Electrical System Integration

Electrical System Integration

Software

Due to the electrical changes, the software design had to change as well. Since ADC1 is the only ADC being used, with 3 strings tied to ADC channel 1 and the other 3 times tied to ADC channel 2, the code only needs to read from the SPI6 buffer. The interrupt for SPI6 was working last phase, therefore the only difference in the code would be in the main loop. There seemed to be a problem with sampling the input signal, where the signal would be taken into the PIC and would not write out properly. There were sudden jumps in the signal, which were clearly meant to not exist. Below are examples of that.
Signal Jumping 1

Signal Jumping 1

Signal Jumping 2

Signal Jumping 2

Each of these clearly shows the jumping that is occurring. While the reasoning for the jumping has yet to be determined, a fix has been implemented in software. After seeing this pattern, a conditional statement was placed before writing out to the DSP chip that checked the distance between the last and the current audio samples. If the samples were a specific distance apart, it is assumed that the jump is occurring. The absolute value of the distance between the 2 is taken and then the sample is shifted either up or down, depending on which direction the jump occurred. The code being run on the board currently is shown below.

Code Running

Code Running

This code sends a clearer signal through to the output. The signal sounds as if it is being run through a fuzz pedal, however this can be fixed with more software and hardware finessing. Below is an image of the output signal with this code running.

Proper Output Signal

Proper Output Signal

The team is currently waiting on a new encoder to come in, which contains the right pins needed to work with the board. While waiting for the right encoder to come in, the distortion level will remain 0. The distortion method will be implemented in the audio_in line before the dsp.write_parameter() command. Once this encoder comes in, the distortion method can be finalized and the code will be complete. Bit masking will be the choice of method, as it can be implemented in the single line and have a variation to it depending on how high the distortion is set.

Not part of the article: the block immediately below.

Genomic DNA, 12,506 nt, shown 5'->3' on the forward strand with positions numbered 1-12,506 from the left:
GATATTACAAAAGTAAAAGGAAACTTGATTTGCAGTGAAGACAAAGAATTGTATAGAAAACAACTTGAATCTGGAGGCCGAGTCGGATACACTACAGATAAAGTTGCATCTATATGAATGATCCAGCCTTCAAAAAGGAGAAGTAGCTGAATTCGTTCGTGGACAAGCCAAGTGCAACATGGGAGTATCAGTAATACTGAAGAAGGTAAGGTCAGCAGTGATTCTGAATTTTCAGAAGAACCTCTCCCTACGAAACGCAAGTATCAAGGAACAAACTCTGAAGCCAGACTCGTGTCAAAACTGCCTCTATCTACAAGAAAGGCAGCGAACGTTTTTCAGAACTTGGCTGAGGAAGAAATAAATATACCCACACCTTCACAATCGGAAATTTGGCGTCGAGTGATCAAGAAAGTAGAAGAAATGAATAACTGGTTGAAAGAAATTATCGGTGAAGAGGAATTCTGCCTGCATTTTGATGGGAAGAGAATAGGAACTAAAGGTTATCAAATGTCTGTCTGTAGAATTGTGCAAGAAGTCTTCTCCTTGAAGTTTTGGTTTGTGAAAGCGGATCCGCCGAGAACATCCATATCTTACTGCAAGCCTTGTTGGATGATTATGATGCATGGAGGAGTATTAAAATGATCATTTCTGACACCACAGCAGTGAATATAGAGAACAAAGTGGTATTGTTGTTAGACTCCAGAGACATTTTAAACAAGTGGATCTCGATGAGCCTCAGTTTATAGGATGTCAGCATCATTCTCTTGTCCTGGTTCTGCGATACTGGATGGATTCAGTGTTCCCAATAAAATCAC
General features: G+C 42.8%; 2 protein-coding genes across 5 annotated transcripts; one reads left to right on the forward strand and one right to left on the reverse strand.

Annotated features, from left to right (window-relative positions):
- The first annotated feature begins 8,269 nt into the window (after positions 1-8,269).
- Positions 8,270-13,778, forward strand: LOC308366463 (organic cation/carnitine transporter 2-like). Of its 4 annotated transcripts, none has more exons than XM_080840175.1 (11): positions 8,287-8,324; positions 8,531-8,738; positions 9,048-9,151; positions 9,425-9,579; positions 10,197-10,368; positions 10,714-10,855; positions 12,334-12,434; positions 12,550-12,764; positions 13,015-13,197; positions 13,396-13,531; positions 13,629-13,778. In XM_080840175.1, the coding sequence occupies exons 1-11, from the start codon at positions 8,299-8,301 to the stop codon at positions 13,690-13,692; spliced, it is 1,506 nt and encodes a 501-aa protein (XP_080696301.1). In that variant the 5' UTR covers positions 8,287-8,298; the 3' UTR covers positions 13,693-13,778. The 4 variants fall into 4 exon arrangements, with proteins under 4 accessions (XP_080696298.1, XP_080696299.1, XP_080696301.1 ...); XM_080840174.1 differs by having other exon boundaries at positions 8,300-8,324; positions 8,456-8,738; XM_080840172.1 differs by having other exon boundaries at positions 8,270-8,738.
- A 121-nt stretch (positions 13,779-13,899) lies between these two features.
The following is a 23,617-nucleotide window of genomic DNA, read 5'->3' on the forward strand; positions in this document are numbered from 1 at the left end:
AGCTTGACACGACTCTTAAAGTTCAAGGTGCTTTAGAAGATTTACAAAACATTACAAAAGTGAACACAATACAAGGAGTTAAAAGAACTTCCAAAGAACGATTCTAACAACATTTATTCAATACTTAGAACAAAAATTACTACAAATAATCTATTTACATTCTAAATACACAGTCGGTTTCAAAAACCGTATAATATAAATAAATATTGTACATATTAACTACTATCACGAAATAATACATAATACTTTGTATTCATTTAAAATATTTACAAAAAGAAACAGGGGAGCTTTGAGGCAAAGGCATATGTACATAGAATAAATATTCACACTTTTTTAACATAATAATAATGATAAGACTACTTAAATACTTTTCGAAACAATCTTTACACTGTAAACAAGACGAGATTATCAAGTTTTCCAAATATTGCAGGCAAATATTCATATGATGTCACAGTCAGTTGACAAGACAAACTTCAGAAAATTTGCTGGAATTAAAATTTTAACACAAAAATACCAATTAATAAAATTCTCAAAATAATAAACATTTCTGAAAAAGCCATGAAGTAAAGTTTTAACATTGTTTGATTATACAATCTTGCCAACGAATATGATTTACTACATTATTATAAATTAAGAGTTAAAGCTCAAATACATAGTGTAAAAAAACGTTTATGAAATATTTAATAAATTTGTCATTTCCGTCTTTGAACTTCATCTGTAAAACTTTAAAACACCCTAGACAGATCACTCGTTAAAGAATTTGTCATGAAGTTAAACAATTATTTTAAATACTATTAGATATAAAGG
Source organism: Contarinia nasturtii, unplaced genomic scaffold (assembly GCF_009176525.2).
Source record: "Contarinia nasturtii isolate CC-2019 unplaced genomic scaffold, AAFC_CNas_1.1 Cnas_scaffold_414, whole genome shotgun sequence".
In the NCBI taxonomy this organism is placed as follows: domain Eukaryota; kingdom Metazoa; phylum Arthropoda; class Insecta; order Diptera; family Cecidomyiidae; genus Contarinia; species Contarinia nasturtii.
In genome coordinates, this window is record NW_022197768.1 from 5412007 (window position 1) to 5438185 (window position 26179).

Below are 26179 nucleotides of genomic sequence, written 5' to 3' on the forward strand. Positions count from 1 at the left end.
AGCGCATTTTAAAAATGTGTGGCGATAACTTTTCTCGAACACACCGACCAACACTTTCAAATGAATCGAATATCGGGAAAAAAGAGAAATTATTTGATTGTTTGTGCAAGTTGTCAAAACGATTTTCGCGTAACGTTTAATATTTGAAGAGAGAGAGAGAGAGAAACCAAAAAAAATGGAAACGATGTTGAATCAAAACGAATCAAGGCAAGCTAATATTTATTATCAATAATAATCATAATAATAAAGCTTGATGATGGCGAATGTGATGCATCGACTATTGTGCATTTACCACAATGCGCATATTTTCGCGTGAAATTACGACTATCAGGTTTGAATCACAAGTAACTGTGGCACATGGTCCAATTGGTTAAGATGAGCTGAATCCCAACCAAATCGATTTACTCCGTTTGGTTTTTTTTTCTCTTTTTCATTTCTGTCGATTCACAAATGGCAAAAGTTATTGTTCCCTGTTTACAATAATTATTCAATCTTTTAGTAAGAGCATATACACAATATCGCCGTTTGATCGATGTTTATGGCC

Test Results Summary

While all tests were not performed , some preliminary tests were. For example, 3 harmonics were reproduced on a few of the strings, but the sensors in other strings need to be adjusted for a more accurate reproduction. Drop tuning capabilities were also confirmed.

Below, a reproduction of the low E string can be seen from the output of the sensor:

Sensor reproduction of low E string

Sensor reproduction of low E string

Risk and Problem Tracking

Updated Risk Assessment

Updated Risk Assessment

Functional Demo Materials

Include links to:

Plans for next phase

An updated Gantt chart can be found here. This includes our updates to our progress.

The team’s main goal this next phase is to complete the integration and prepare for the customer handoff. This means the MSD paper and poster for Imagine RIT need to be completed by Imagine RIT. The integration is almost complete, with little debugging left to do. The signal is sent through distorted, therefore there needs to be some time spent on determining why this is the case. The distortion encoder also needs to shipped, and once that comes in the distortion method can be done. Testing will begin after this is complete, but then the project will be complete.

Individual phase plans can be seen blow in this 3 week plan.